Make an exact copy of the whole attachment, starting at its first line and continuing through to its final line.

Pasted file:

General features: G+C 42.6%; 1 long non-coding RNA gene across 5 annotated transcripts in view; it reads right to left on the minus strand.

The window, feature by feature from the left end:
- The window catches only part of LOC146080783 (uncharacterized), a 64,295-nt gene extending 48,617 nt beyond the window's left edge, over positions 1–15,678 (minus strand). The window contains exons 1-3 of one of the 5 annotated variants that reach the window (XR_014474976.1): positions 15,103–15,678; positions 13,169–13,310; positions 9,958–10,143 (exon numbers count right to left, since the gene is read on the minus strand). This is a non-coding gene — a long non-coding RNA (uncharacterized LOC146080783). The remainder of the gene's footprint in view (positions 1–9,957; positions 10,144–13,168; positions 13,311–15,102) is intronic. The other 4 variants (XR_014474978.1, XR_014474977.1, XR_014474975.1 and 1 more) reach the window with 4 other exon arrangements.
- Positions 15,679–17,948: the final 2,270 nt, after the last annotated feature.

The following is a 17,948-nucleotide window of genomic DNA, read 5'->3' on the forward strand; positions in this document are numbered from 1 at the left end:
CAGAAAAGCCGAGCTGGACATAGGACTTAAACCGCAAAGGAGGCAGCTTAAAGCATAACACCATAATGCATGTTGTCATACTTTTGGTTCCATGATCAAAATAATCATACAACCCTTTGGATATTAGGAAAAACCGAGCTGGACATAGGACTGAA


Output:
General features: G+C 42.6%; 1 long non-coding RNA gene across 5 annotated transcripts in view; it reads right to left on the minus strand.

The window, feature by feature from the left end:
- The window catches only part of LOC146080783 (uncharacterized), a 64,295-nt gene extending 48,617 nt beyond the window's left edge, over positions 1–15,678 (minus strand). The window contains exons 1-3 of one of the 5 annotated variants that reach the window (XR_014474976.1): positions 15,103–15,678; positions 13,169–13,310; positions 9,958–10,143 (exon numbers count right to left, since the gene is read on the minus strand). This is a non-coding gene — a long non-coding RNA (uncharacterized LOC146080783). The remainder of the gene's footprint in view (positions 1–9,957; positions 10,144–13,168; positions 13,311–15,102) is intronic. The other 4 variants (XR_014474978.1, XR_014474977.1, XR_014474975.1 and 1 more) reach the window with 4 other exon arrangements.
- Positions 15,679–17,948: the final 2,270 nt, after the last annotated feature.

The following is a 17,948-nucleotide window of genomic DNA, read 5'->3' on the forward strand; positions in this document are numbered from 1 at the left end:
CAGAAAAGCCGAGCTGGACATAGGACTTAAACCGCAAAGGAGGCAGCTTAAAGCATAACACCATAATGCATGTTGTCATACTTTTGGTTCCATGATCAAAATAATCATACAACCCTTTGGATATTAGGAAAAACCGAGCTGGACATAGGACTGAA